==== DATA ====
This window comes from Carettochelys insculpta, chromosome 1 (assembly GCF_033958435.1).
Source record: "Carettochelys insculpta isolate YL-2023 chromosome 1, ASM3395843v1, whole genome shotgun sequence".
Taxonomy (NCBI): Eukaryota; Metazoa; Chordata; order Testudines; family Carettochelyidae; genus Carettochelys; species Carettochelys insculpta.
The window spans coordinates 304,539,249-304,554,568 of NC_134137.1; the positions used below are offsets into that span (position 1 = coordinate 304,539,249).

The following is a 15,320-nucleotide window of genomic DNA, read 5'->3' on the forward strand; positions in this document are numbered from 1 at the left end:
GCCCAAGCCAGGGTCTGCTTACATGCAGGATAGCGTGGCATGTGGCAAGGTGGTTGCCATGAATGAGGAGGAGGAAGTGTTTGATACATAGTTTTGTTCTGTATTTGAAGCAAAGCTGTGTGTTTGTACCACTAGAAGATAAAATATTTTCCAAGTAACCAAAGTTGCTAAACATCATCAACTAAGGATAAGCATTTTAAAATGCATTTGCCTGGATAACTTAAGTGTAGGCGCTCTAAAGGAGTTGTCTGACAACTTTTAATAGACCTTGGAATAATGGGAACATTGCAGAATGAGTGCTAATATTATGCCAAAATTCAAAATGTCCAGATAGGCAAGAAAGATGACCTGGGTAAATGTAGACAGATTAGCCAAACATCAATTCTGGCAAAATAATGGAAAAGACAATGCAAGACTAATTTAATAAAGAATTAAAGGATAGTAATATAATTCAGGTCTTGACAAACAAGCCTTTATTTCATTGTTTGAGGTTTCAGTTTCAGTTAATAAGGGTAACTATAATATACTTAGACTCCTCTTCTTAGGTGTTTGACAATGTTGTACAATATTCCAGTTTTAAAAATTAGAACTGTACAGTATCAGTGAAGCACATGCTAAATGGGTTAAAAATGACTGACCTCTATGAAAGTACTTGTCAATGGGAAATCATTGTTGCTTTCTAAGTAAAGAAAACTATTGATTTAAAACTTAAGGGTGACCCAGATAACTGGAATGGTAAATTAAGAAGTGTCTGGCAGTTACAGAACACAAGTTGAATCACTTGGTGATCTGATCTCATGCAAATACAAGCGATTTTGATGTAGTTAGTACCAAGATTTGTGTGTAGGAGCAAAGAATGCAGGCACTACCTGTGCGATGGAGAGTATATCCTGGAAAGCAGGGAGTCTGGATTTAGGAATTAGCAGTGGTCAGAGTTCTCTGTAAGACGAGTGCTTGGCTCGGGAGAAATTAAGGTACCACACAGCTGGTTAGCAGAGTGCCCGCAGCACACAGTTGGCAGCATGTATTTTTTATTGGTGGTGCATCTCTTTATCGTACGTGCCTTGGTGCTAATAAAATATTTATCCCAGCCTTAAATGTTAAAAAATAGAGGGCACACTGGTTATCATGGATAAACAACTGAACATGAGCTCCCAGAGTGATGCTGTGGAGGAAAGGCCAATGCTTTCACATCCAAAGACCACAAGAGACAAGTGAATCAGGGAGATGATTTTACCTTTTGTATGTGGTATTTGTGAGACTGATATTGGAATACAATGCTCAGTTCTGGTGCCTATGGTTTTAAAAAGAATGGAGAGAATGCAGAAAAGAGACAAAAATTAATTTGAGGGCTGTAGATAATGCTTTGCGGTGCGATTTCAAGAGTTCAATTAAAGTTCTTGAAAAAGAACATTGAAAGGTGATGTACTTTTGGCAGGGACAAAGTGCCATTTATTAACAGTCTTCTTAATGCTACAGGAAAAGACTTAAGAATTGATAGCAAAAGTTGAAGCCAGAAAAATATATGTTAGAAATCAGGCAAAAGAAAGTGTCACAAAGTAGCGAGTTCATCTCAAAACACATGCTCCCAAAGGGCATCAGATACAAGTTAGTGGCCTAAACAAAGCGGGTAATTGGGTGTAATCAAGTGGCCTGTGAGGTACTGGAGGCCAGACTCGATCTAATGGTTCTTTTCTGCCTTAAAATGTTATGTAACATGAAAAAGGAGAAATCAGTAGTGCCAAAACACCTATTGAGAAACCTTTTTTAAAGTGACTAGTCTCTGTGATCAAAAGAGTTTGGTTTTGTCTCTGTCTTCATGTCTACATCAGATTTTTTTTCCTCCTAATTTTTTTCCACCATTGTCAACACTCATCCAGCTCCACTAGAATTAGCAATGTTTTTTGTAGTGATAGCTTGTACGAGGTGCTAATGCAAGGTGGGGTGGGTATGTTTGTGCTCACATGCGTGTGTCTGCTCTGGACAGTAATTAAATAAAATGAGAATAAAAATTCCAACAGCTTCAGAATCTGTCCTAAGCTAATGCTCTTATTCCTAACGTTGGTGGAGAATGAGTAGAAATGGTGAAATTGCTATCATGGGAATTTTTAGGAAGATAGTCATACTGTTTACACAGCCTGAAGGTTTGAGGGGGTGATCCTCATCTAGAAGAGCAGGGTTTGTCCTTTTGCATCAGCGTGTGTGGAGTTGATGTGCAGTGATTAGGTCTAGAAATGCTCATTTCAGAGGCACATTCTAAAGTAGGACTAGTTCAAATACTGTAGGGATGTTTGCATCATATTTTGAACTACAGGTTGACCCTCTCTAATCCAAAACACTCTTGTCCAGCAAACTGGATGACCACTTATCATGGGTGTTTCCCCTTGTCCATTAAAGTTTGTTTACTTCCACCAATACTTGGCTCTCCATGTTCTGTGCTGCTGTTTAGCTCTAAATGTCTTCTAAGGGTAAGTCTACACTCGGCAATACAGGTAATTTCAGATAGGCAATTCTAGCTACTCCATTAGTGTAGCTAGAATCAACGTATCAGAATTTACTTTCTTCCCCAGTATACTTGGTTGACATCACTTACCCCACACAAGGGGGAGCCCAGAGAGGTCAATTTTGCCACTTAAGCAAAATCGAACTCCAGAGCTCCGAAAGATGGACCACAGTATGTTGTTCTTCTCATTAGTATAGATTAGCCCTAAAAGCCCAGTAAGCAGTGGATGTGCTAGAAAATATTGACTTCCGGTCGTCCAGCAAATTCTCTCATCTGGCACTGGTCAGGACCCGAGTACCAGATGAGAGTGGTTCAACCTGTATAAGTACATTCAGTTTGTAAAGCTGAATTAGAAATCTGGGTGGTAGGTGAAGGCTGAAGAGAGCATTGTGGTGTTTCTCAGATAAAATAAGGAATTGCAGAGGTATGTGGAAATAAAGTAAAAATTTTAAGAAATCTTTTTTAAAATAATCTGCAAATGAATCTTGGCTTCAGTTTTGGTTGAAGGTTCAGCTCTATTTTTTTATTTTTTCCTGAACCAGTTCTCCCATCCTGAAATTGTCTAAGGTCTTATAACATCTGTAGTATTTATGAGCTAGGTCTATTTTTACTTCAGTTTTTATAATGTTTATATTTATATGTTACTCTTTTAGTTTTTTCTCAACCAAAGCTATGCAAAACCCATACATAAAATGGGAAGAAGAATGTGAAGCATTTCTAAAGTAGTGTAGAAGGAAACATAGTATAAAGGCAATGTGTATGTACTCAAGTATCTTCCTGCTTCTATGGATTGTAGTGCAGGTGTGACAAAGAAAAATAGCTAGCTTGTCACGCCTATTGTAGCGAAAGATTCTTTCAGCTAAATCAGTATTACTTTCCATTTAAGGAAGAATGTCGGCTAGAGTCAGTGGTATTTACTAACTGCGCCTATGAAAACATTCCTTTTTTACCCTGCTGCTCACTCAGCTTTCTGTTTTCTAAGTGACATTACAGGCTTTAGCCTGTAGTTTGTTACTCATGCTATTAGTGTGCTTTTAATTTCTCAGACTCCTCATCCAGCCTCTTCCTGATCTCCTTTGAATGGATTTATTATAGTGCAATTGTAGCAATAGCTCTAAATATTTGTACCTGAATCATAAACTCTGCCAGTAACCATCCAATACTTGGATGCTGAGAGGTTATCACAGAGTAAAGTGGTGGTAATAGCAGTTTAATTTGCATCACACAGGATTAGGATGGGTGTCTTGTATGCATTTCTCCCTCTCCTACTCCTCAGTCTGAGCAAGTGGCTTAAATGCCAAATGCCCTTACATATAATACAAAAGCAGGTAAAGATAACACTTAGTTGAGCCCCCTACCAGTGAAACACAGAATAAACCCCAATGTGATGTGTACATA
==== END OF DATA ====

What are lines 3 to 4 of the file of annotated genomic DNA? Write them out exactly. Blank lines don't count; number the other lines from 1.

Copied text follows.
Taxonomy (NCBI): Eukaryota; Metazoa; Chordata; order Testudines; family Carettochelyidae; genus Carettochelys; species Carettochelys insculpta.
The window spans coordinates 304,539,249-304,554,568 of NC_134137.1; the positions used below are offsets into that span (position 1 = coordinate 304,539,249).